"When Amnesty International last year called for the decriminalization of the global sex trade, reaction from all sides was swift and passionate. Those in agreement argued this kind of policy serves to protect sex workers the world over. On the other side: the voices of those who called it a monumental mistake, allowing criminal and exploitative practices against women who may have no way out of the sex trade. As the debate has grown, new reporting is underscoring the deep ideological divide that has emerged between feminists on either side of this issue. We look at the debate over decriminalizing prostitution." Listen to the Diane Rehm Show and Read the transcript.
Prostitution is defined as "the act or practice of engaging in sexual activity for money or its equivalent" (Garner 1999, p. 1238). Except for parts of Nevada, it is a criminal act in the United States. Prostitutes are also referred to as commercial or public sex workers. It is estimated that over 92,000 men, women, and juveniles are arrested yearly for prostitution (FBI, 2000). The number of juveniles engaging in prostitution is estimated at between 100,000 and 300,000 per year.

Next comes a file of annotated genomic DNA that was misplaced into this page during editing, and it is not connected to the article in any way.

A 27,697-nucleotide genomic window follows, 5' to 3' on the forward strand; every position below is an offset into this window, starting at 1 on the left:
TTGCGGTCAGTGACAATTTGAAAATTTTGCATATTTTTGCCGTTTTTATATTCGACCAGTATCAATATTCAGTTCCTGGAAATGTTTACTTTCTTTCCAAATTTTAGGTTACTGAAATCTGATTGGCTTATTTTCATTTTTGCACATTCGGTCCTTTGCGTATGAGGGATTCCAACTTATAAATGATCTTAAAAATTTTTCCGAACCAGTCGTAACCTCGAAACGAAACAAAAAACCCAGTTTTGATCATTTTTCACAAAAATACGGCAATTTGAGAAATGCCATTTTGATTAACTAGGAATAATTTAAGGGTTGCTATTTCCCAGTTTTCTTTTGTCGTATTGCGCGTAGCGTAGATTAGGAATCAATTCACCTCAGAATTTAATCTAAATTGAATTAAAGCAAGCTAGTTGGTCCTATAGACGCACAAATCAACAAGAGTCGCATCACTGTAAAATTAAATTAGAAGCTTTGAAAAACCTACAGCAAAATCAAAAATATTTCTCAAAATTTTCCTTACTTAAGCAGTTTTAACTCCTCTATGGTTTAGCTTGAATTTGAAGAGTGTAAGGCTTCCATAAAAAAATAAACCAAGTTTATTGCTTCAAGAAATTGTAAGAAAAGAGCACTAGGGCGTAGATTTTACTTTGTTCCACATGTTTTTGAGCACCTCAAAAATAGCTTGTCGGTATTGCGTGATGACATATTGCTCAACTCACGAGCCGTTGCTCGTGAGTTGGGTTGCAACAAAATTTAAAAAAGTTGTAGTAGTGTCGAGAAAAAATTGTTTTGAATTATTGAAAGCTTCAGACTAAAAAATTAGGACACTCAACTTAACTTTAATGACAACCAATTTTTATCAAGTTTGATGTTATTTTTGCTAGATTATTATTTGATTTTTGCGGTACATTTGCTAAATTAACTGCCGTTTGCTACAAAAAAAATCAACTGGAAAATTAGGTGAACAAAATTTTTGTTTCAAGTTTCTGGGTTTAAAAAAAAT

Prostitution involves the exchange of sexual services for money or another form of material compensation. The main reason for becoming a prostitute is economic: the need for income among individuals who lack other job opportunities or believe they can earn more from prostitution than from a conventional job.
Weitzer, Ronald. "Prostitution." Encyclopedia of Sex and Gender. Ed. Fedwa Malti-Douglas. Vol. 3. Detroit: Macmillan Reference USA, 2007. 1202-1206. Gale Virtual Reference Library. Web. 26 May 2016